Hiring freeze thaws a bit for farmland program

October 25, 1990|By William Thompson | William Thompson,Evening Sun Staff

A hiring freeze on thousands of vacant state jobs has thawed a tad with Board of Public Works' approval of a handful of new positions for a farmland preservation program.

Gov. William Donald Schaefer imposed the freeze in late August when he announced that the state was facing a $150 million shortfall in revenues. Since then, the projected shortfall has risen to $180 million by Schaefer administration estimates and as much as $322 under estimates released this week by legislative budget experts.

Until yesterday's action in Annapolis by the board, the hiring freeze has affected all state jobs except for prison guards and a few positions deemed essential to the delivery of health services around the state.

Schaefer aides had been interviewing applicants for a position as the governor's speech writer, which was vacated when a staff member in his press office left for another job. But Schaefer press secretary Paul E. Schurick, when questioned about plans to fill the vacancy, said the speech writer's position would be included in the freeze.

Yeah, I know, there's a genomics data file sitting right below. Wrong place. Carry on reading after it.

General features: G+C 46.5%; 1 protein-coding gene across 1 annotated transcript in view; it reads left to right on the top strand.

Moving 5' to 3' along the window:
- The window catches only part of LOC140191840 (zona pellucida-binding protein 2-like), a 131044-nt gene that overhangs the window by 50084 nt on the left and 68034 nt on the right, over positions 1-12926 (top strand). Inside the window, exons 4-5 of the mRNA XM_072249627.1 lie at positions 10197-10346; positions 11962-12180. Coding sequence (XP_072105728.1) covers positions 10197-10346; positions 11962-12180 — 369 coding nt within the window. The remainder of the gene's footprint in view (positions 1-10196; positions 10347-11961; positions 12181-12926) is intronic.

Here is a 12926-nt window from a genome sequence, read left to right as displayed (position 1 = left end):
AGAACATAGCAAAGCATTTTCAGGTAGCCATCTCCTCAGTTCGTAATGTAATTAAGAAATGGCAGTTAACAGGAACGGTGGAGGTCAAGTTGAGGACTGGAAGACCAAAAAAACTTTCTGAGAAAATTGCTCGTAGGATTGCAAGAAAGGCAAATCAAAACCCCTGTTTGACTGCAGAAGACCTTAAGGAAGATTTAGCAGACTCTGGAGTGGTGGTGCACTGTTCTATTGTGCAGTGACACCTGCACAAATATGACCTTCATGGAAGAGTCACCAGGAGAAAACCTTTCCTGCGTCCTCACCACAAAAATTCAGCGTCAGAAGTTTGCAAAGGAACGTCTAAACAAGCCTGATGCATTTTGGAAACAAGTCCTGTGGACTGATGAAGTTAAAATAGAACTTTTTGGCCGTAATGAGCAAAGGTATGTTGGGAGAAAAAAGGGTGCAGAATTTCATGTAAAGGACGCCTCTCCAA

By not filling nearly 5,000 budgeted but vacant state jobs, Schaefer administration officials say they will save the state about $100 million and help soften the blow of the projected deficit.

The board, which consists of Schaefer, Comptroller Louis L. Goldstein and state Treasurer Lucille Maurer, approved filling four administrative positions in the Department of General Services to review appraisal evaluations for the state's Agriculture Land Preservation Program.

Under the program, the state purchases property easements to keep farmland from being developed.

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